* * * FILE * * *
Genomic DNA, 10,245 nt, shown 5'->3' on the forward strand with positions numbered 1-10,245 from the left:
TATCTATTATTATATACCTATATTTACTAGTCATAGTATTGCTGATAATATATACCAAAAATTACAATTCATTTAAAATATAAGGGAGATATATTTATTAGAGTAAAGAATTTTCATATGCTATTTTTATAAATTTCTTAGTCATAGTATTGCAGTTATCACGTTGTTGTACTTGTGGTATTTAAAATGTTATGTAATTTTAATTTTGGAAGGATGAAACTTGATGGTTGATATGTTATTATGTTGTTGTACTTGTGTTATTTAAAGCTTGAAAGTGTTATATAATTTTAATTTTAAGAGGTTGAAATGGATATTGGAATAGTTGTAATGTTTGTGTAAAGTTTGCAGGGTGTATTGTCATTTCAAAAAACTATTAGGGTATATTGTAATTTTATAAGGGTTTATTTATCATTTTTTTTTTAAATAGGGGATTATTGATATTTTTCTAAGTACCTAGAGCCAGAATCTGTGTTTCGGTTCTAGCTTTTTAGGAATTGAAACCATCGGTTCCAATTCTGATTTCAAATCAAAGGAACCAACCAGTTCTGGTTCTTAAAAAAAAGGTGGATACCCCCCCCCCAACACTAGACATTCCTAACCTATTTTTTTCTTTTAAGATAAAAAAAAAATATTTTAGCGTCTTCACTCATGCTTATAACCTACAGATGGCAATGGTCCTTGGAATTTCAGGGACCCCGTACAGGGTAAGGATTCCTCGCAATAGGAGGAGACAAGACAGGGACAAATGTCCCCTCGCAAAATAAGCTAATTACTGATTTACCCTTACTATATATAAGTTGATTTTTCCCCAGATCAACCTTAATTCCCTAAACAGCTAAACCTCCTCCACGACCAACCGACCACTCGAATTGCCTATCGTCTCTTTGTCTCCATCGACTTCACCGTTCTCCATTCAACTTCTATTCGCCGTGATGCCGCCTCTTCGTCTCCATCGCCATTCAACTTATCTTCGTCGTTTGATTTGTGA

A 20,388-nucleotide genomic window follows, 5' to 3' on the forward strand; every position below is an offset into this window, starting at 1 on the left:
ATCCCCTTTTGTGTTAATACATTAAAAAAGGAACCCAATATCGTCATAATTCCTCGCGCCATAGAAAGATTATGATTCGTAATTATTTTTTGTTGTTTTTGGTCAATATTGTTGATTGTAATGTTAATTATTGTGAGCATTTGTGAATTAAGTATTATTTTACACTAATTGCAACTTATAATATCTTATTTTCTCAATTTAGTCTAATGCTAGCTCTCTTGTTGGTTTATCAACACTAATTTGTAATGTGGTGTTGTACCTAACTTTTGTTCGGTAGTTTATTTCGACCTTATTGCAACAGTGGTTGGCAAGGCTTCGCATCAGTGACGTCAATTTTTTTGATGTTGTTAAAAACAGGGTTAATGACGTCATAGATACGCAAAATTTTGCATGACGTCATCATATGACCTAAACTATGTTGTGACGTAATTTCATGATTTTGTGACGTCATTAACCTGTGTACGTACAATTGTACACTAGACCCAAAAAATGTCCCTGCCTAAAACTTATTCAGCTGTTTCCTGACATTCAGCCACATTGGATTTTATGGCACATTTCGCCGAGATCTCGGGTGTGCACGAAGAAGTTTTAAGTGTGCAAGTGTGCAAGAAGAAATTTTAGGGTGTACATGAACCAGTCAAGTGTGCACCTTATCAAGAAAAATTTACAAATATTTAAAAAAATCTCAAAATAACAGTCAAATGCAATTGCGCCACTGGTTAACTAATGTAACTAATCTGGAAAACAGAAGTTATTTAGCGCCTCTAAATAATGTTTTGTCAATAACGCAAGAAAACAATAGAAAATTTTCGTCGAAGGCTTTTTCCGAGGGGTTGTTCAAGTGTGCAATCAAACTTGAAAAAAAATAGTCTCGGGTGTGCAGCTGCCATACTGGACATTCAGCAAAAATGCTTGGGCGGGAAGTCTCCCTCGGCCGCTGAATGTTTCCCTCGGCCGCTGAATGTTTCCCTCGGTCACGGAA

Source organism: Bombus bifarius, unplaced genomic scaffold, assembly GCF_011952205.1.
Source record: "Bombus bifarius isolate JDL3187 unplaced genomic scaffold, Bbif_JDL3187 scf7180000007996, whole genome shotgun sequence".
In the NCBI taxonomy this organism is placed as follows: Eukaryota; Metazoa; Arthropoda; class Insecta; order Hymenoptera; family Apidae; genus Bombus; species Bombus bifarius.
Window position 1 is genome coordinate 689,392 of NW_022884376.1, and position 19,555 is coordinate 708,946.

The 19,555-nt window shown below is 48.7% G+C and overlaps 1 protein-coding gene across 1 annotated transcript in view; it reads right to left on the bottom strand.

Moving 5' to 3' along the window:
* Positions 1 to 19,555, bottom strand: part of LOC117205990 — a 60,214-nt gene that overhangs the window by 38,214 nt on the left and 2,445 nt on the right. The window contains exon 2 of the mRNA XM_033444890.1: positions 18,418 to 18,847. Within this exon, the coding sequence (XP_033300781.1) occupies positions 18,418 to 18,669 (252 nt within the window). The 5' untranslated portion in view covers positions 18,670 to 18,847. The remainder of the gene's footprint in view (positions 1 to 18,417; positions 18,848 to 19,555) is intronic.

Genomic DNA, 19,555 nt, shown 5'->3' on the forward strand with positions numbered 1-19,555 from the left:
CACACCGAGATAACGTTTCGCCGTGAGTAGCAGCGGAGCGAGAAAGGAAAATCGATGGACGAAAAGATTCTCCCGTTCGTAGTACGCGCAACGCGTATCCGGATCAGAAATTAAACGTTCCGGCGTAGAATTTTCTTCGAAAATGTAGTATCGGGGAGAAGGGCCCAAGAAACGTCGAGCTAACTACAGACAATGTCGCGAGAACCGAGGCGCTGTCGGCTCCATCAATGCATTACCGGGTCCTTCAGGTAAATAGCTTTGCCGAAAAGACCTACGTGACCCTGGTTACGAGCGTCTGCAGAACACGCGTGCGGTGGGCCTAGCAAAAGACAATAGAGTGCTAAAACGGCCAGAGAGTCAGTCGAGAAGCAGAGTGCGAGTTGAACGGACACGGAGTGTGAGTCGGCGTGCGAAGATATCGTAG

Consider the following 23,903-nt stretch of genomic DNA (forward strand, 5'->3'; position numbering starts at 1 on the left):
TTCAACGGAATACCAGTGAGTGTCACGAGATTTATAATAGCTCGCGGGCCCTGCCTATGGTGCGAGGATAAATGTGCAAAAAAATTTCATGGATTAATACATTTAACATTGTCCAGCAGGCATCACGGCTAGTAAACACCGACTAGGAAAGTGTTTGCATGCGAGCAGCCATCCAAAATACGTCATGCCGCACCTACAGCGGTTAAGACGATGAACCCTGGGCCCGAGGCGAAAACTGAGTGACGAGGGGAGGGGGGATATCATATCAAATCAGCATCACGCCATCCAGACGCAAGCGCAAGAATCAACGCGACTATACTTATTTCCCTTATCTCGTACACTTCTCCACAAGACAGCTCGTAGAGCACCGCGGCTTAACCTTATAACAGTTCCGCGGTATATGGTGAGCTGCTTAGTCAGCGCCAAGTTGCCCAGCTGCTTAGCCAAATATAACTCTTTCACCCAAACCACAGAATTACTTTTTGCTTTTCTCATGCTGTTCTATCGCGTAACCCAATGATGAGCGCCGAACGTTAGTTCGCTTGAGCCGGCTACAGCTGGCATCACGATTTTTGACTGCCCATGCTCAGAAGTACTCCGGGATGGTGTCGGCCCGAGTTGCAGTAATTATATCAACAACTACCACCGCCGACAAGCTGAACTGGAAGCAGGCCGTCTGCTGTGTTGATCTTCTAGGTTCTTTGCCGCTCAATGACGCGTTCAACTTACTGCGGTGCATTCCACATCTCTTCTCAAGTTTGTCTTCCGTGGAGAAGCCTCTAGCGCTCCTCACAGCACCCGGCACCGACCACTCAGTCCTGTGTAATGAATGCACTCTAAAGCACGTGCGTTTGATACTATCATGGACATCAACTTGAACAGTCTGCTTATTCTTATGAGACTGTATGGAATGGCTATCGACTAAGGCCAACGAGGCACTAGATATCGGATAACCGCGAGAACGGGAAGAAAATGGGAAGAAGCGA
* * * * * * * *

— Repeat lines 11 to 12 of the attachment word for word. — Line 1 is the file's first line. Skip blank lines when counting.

* Positions 1 to 19,555, bottom strand: part of LOC117205990 — a 60,214-nt gene that overhangs the window by 38,214 nt on the left and 2,445 nt on the right. The window contains exon 2 of the mRNA XM_033444890.1: positions 18,418 to 18,847. Within this exon, the coding sequence (XP_033300781.1) occupies positions 18,418 to 18,669 (252 nt within the window). The 5' untranslated portion in view covers positions 18,670 to 18,847. The remainder of the gene's footprint in view (positions 1 to 18,417; positions 18,848 to 19,555) is intronic.

Genomic DNA, 19,555 nt, shown 5'->3' on the forward strand with positions numbered 1-19,555 from the left: